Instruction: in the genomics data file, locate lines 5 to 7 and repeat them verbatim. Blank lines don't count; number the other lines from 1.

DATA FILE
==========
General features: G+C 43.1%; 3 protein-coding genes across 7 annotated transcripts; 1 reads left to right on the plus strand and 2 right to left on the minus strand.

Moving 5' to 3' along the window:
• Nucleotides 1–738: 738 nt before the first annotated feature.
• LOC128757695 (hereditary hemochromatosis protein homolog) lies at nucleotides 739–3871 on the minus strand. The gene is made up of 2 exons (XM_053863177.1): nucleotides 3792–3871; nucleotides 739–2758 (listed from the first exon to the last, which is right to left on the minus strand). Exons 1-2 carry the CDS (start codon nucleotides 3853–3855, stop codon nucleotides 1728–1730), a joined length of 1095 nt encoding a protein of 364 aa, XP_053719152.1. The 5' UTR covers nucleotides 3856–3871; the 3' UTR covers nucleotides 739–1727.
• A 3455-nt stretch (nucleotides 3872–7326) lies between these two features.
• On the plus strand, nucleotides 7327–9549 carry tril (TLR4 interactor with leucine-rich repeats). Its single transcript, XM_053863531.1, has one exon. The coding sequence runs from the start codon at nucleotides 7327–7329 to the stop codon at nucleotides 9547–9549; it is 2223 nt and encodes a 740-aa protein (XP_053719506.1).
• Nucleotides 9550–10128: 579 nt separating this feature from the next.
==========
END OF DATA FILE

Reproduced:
• A 3455-nt stretch (nucleotides 3872–7326) lies between these two features.
• On the plus strand, nucleotides 7327–9549 carry tril (TLR4 interactor with leucine-rich repeats). Its single transcript, XM_053863531.1, has one exon. The coding sequence runs from the start codon at nucleotides 7327–7329 to the stop codon at nucleotides 9547–9549; it is 2223 nt and encodes a 740-aa protein (XP_053719506.1).
• Nucleotides 9550–10128: 579 nt separating this feature from the next.